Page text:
“I think of cities as essentially sites of chaos.” With this sentence, Dr. Alan Mabin, head of the School of Architecture and Planning at the University of the Witwatersrand (Wits) in Johannesburg, starts a lecture about what he describes as the chaotic phenomenon of cities around the world.
Mabin notes that there are a lot of changes going on in African cities, as a result of the economic growth the continent is experiencing. When Mabin raises concepts such as ‘suburbanism’ and ‘peripheries’, he presents them as open, subjective, plastic terms. And though he notes that most of the literature writen about African cities is from outside Africa, he agrees that different characteristics can be found in all of them: boundaries, densification of suburbs, and new centralities of power and space. He illustrates the diversity of suburbs and the forms of growth and connections in Africa, with examples from Luanda, Dar Es Salaam, Maputo, Tunis, Dakar, Port Elizabeth, Nairobi, Accra and Kinshasa.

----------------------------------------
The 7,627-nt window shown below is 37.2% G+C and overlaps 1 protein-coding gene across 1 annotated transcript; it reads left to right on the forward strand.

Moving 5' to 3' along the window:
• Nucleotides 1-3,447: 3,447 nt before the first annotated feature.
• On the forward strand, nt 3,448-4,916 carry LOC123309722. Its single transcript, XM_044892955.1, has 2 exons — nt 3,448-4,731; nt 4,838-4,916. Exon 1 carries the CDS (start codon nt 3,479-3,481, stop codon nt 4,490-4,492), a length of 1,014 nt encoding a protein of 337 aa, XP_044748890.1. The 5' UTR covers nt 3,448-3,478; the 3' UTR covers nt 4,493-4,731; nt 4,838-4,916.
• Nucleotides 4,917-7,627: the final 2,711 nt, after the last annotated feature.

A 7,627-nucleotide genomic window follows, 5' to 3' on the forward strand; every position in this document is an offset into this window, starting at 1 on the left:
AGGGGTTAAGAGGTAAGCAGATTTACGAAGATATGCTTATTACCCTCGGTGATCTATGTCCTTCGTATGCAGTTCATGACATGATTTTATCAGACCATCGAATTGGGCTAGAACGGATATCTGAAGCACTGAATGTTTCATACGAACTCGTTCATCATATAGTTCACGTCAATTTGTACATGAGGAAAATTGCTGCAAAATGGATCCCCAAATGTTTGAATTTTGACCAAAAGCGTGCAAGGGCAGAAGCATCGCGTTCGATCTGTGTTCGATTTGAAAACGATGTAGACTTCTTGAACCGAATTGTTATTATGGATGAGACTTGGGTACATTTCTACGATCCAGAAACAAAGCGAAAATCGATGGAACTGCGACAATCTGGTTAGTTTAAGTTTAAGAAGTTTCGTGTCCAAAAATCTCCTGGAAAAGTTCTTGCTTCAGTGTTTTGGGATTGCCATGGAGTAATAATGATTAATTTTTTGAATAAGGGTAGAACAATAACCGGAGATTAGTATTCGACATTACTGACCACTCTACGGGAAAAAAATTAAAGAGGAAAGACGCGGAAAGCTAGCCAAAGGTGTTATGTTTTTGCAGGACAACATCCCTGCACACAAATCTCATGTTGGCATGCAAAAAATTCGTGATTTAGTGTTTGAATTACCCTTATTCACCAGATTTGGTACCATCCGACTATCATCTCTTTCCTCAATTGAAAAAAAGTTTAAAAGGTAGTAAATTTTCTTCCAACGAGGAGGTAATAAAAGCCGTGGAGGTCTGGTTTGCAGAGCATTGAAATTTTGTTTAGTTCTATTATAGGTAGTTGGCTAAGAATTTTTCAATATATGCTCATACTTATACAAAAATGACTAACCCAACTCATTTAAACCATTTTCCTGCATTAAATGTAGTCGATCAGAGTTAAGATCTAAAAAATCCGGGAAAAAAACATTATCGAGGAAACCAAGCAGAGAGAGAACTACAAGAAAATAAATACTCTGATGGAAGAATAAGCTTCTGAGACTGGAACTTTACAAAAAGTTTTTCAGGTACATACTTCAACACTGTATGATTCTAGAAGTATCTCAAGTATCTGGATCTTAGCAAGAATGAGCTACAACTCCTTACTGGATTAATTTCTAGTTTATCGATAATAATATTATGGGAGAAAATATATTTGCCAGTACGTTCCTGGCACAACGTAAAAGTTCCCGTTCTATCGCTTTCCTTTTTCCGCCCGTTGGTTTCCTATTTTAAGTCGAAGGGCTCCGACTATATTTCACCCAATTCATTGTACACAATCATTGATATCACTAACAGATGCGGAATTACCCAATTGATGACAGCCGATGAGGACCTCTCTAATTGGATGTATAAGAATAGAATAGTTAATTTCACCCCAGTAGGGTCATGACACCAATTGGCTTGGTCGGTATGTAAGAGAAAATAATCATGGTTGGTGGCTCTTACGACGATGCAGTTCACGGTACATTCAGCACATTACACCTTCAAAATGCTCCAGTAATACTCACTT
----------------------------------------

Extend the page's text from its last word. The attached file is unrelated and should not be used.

Mabin gave the lecture, ‘Peripheries, suburbanisms and change in African cities’ at the international workshop, ‘Changing socio-spatial configurations of inclusion and exclusion: planning and counter-planning in the African city,’ held at the Nordic Africa Institute, in partnership with the African Centre for Cities, between 7 and 8 of March 2012, in Uppsala, Sweden.
Gemma Solés i Coll holds an M.A. in Social Science of Development South of the Sahara (URV) and graduated in Philosophy (UB). She specializes in artistic and cultural trends and urban dynamics in Africa. She serves as chief editor for the music and performing arts section of Spanish online magazine WIRIKO, of which she is the founder.Read older posts from this section